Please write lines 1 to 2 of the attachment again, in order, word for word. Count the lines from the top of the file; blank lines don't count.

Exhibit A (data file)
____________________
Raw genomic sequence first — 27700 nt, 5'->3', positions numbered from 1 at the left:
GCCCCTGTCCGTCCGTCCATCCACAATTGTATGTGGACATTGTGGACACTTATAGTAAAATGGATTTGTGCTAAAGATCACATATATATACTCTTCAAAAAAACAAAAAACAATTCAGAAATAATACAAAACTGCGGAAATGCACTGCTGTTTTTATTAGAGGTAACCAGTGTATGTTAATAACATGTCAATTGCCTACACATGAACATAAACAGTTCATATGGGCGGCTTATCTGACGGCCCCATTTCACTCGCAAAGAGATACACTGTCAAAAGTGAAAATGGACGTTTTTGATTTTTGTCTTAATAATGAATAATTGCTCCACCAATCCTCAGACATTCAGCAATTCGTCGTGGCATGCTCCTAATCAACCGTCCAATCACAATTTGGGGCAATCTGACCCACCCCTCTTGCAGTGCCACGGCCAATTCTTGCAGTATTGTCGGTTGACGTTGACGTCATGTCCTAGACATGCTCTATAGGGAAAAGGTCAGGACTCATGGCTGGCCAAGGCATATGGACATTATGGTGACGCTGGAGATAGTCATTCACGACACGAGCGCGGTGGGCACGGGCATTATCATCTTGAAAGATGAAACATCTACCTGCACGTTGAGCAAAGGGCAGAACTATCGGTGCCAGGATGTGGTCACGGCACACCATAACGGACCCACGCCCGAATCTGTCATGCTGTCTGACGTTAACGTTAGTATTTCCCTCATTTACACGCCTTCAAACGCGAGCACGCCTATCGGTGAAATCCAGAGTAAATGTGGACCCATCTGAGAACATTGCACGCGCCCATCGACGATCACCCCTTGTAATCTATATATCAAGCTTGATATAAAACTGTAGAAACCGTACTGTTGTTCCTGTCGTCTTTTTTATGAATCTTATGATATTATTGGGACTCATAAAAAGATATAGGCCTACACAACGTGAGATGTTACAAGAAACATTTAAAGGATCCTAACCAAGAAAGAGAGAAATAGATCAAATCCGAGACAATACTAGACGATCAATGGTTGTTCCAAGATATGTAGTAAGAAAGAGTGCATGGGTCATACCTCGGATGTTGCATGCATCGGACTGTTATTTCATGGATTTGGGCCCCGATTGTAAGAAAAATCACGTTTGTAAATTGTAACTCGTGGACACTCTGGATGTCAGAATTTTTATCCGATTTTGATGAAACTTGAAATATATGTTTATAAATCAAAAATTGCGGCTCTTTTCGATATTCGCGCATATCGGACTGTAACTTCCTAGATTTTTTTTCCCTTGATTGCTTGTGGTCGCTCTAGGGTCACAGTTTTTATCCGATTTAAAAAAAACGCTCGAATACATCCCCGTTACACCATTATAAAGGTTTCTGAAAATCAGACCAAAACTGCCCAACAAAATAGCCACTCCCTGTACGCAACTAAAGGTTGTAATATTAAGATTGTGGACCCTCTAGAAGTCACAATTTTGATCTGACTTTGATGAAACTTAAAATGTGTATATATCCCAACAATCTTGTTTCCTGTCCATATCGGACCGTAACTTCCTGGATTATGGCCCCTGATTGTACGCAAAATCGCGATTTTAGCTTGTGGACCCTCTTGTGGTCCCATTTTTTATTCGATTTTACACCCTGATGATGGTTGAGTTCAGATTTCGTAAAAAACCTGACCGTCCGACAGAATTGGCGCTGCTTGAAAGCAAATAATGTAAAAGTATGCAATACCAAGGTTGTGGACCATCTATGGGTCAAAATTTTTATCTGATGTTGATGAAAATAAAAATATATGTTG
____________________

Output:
Raw genomic sequence first — 27700 nt, 5'->3', positions numbered from 1 at the left:
GCCCCTGTCCGTCCGTCCATCCACAATTGTATGTGGACATTGTGGACACTTATAGTAAAATGGATTTGTGCTAAAGATCACATATATATACTCTTCAAAAAAACAAAAAACAATTCAGAAATAATACAAAACTGCGGAAATGCACTGCTGTTTTTATTAGAGGTAACCAGTGTATGTTAATAACATGTCAATTGCCTACACATGAACATAAACAGTTCATATGGGCGGCTTATCTGACGGCCCCATTTCACTCGCAAAGAGATACACTGTCAAAAGTGAAAATGGACGTTTTTGATTTTTGTCTTAATAATGAATAATTGCTCCACCAATCCTCAGACATTCAGCAATTCGTCGTGGCATGCTCCTAATCAACCGTCCAATCACAATTTGGGGCAATCTGACCCACCCCTCTTGCAGTGCCACGGCCAATTCTTGCAGTATTGTCGGTTGACGTTGACGTCATGTCCTAGACATGCTCTATAGGGAAAAGGTCAGGACTCATGGCTGGCCAAGGCATATGGACATTATGGTGACGCTGGAGATAGTCATTCACGACACGAGCGCGGTGGGCACGGGCATTATCATCTTGAAAGATGAAACATCTACCTGCACGTTGAGCAAAGGGCAGAACTATCGGTGCCAGGATGTGGTCACGGCACACCATAACGGACCCACGCCCGAATCTGTCATGCTGTCTGACGTTAACGTTAGTATTTCCCTCATTTACACGCCTTCAAACGCGAGCACGCCTATCGGTGAAATCCAGAGTAAATGTGGACCCATCTGAGAACATTGCACGCGCCCATCGACGATCACCCCTTGTAATCTATATATCAAGCTTGATATAAAACTGTAGAAACCGTACTGTTGTTCCTGTCGTCTTTTTTATGAATCTTATGATATTATTGGGACTCATAAAAAGATATAGGCCTACACAACGTGAGATGTTACAAGAAACATTTAAAGGATCCTAACCAAGAAAGAGAGAAATAGATCAAATCCGAGACAATACTAGACGATCAATGGTTGTTCCAAGATATGTAGTAAGAAAGAGTGCATGGGTCATACCTCGGATGTTGCATGCATCGGACTGTTATTTCATGGATTTGGGCCCCGATTGTAAGAAAAATCACGTTTGTAAATTGTAACTCGTGGACACTCTGGATGTCAGAATTTTTATCCGATTTTGATGAAACTTGAAATATATGTTTATAAATCAAAAATTGCGGCTCTTTTCGATATTCGCGCATATCGGACTGTAACTTCCTAGATTTTTTTTCCCTTGATTGCTTGTGGTCGCTCTAGGGTCACAGTTTTTATCCGATTTAAAAAAAACGCTCGAATACATCCCCGTTACACCATTATAAAGGTTTCTGAAAATCAGACCAAAACTGCCCAACAAAATAGCCACTCCCTGTACGCAACTAAAGGTTGTAATATTAAGATTGTGGACCCTCTAGAAGTCACAATTTTGATCTGACTTTGATGAAACTTAAAATGTGTATATATCCCAACAATCTTGTTTCCTGTCCATATCGGACCGTAACTTCCTGGATTATGGCCCCTGATTGTACGCAAAATCGCGATTTTAGCTTGTGGACCCTCTTGTGGTCCCATTTTTTATTCGATTTTACACCCTGATGATGGTTGAGTTCAGATTTCGTAAAAAACCTGACCGTCCGACAGAATTGGCGCTGCTTGAAAGCAAATAATGTAAAAGTATGCAATACCAAGGTTGTGGACCATCTATGGGTCAAAATTTTTATCTGATGTTGATGAAAATAAAAATATATGTTG